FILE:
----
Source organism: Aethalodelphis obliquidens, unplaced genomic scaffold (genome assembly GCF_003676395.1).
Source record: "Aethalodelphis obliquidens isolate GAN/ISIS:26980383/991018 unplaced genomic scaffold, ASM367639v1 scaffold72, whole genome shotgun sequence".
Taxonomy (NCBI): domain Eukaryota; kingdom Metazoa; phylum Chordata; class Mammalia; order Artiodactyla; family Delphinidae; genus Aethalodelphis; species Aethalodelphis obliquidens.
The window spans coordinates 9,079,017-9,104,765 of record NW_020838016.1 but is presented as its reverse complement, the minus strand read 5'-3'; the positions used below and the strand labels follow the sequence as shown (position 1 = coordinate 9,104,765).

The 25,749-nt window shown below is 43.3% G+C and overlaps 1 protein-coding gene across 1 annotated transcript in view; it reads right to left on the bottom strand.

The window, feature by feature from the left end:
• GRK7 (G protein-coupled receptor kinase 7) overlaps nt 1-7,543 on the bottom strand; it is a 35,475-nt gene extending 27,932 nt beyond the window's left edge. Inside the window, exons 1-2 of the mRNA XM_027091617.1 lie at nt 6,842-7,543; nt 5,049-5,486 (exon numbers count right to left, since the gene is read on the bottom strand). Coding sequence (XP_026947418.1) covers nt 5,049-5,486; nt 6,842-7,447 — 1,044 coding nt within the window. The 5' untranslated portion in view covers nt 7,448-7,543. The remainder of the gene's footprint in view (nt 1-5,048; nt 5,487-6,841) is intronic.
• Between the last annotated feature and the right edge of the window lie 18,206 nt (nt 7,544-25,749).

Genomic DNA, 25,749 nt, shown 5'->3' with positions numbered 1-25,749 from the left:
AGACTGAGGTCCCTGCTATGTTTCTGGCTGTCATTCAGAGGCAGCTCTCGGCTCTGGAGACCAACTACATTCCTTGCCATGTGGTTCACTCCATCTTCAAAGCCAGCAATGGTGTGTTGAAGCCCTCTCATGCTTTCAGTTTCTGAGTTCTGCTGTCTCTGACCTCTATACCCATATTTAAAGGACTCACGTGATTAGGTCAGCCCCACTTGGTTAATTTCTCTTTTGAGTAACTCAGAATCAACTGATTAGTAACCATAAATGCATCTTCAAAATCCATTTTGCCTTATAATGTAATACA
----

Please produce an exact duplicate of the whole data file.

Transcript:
Source organism: Aethalodelphis obliquidens, unplaced genomic scaffold (genome assembly GCF_003676395.1).
Source record: "Aethalodelphis obliquidens isolate GAN/ISIS:26980383/991018 unplaced genomic scaffold, ASM367639v1 scaffold72, whole genome shotgun sequence".
Taxonomy (NCBI): domain Eukaryota; kingdom Metazoa; phylum Chordata; class Mammalia; order Artiodactyla; family Delphinidae; genus Aethalodelphis; species Aethalodelphis obliquidens.
The window spans coordinates 9,079,017-9,104,765 of record NW_020838016.1 but is presented as its reverse complement, the minus strand read 5'-3'; the positions used below and the strand labels follow the sequence as shown (position 1 = coordinate 9,104,765).

The 25,749-nt window shown below is 43.3% G+C and overlaps 1 protein-coding gene across 1 annotated transcript in view; it reads right to left on the bottom strand.

The window, feature by feature from the left end:
• GRK7 (G protein-coupled receptor kinase 7) overlaps nt 1-7,543 on the bottom strand; it is a 35,475-nt gene extending 27,932 nt beyond the window's left edge. Inside the window, exons 1-2 of the mRNA XM_027091617.1 lie at nt 6,842-7,543; nt 5,049-5,486 (exon numbers count right to left, since the gene is read on the bottom strand). Coding sequence (XP_026947418.1) covers nt 5,049-5,486; nt 6,842-7,447 — 1,044 coding nt within the window. The 5' untranslated portion in view covers nt 7,448-7,543. The remainder of the gene's footprint in view (nt 1-5,048; nt 5,487-6,841) is intronic.
• Between the last annotated feature and the right edge of the window lie 18,206 nt (nt 7,544-25,749).

Genomic DNA, 25,749 nt, shown 5'->3' with positions numbered 1-25,749 from the left:
AGACTGAGGTCCCTGCTATGTTTCTGGCTGTCATTCAGAGGCAGCTCTCGGCTCTGGAGACCAACTACATTCCTTGCCATGTGGTTCACTCCATCTTCAAAGCCAGCAATGGTGTGTTGAAGCCCTCTCATGCTTTCAGTTTCTGAGTTCTGCTGTCTCTGACCTCTATACCCATATTTAAAGGACTCACGTGATTAGGTCAGCCCCACTTGGTTAATTTCTCTTTTGAGTAACTCAGAATCAACTGATTAGTAACCATAAATGCATCTTCAAAATCCATTTTGCCTTATAATGTAATACA